Several news sources are reporting that there is likely to be a national shortage of flu vaccine this year. According to John G. Clarkson, M.D., senior vice president for Medical Affairs, although the number of vaccine doses UM will receive is still unknown, the recommendations of the Centers for Disease Control and Prevention and the Florida Department of Health will be followed to make sure that people at highest risk receive the vaccine. That group includes people with chronic medical conditions, healthcare workers in direct patient care, adults 65 and older, children six to 23 months, children six months to 18 years on chronic aspirin therapy, pregnant women, and residents of nursing homes and long-term care facilities. As it becomes clear how much flu vaccine the state, county and University will receive, it will be determined if the vaccine will be widely available to students, faculty, and staff. As soon as that information becomes available, the University community will be notified.
UM’s Center for Ecosystem Science and Policy [CESP] opened the Politics of the Environment lecture series last Thursday with Carol Browner, former Environmental Protection Agency [EPA] administrator during the Clinton administration, current principal of The Albright Group LLC, and environmental advisor to the Kerry campaign. The goal of this lecture series is to bring to campus a distinguished group of current and former federal environmental policymakers to discuss the issues on environmental policy, from drilling in the Arctic National Wildlife Refuge to protecting the health of our coral reef ecosystems. Speakers address the voters directly on each candidate’s environmental policies, their current record for protecting the environment and future issues affecting the environment. For more information on upcoming lectures, visit the CESP website, www.cesp.miami.edu, or call 305-284-8259. These lectures are free and open to the public, unless otherwise noted.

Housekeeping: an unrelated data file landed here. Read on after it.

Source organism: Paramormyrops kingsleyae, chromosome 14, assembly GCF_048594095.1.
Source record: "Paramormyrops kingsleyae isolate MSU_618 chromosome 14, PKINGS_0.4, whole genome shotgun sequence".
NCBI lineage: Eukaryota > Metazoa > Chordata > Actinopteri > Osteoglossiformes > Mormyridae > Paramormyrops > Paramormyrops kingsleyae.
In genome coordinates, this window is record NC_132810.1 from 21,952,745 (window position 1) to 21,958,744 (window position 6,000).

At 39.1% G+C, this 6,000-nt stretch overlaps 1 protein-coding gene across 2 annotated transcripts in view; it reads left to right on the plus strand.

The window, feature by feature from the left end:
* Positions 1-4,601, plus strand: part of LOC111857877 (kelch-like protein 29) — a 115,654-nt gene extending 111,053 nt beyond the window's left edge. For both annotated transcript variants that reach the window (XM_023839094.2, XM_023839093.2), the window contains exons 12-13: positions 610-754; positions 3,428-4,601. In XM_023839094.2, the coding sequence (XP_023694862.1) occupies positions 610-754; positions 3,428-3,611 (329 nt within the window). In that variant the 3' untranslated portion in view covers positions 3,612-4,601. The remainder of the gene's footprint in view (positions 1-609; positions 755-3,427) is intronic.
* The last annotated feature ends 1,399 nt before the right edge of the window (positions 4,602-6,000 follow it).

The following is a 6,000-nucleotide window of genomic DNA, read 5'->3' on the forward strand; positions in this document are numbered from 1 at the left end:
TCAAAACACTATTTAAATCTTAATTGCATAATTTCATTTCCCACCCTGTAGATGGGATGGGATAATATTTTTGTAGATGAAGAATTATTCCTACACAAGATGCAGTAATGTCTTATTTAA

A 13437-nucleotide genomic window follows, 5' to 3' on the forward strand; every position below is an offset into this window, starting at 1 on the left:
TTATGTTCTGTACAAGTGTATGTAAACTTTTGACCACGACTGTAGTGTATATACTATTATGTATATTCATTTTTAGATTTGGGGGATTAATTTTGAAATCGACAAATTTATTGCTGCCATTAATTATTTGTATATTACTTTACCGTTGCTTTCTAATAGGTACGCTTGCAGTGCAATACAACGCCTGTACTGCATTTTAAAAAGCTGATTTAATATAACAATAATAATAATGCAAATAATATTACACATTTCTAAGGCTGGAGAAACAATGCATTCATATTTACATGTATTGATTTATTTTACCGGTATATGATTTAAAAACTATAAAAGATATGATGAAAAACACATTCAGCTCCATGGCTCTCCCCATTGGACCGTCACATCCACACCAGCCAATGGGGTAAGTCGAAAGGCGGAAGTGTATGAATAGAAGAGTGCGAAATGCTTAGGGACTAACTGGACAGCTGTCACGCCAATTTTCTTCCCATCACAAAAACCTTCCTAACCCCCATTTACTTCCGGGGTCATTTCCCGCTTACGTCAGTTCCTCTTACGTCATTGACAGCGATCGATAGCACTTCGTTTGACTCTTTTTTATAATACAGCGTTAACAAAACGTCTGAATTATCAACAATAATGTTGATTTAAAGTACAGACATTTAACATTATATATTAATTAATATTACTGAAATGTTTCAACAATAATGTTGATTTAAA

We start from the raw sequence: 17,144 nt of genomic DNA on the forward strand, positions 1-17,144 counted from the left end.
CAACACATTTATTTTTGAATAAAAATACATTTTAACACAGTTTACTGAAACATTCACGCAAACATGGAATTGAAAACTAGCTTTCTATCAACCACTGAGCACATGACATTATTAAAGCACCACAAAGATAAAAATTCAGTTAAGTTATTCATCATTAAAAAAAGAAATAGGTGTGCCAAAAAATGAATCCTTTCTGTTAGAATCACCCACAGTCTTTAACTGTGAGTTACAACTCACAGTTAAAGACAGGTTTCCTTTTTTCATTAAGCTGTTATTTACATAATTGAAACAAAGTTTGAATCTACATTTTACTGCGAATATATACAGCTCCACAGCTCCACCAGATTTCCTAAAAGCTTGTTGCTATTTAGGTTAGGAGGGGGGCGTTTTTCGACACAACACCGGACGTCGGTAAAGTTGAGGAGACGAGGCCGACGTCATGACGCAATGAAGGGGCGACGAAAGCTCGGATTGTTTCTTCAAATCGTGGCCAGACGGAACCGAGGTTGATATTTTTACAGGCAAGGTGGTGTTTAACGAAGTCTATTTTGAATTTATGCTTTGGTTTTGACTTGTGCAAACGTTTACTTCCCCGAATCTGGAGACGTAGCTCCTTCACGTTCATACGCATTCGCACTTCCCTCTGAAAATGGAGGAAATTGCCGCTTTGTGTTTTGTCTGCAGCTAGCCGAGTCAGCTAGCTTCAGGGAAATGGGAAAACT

(U-WIRE) LINCOLN, Neb. – Clad only in Husker-red athletic shorts and a foam corncob hat, rocker Tommy Lee sauntered out of the University Bookstore dressing room and gazed at his reflection in a mirror.
“Yeah dude, I’m official,” he said while admiring his lanky frame, a patchwork of tattoos and Husker pride.
Two film crews and a 20-person production team scrambled through hoards of onlookers and flashing cameras Thursday, following the former M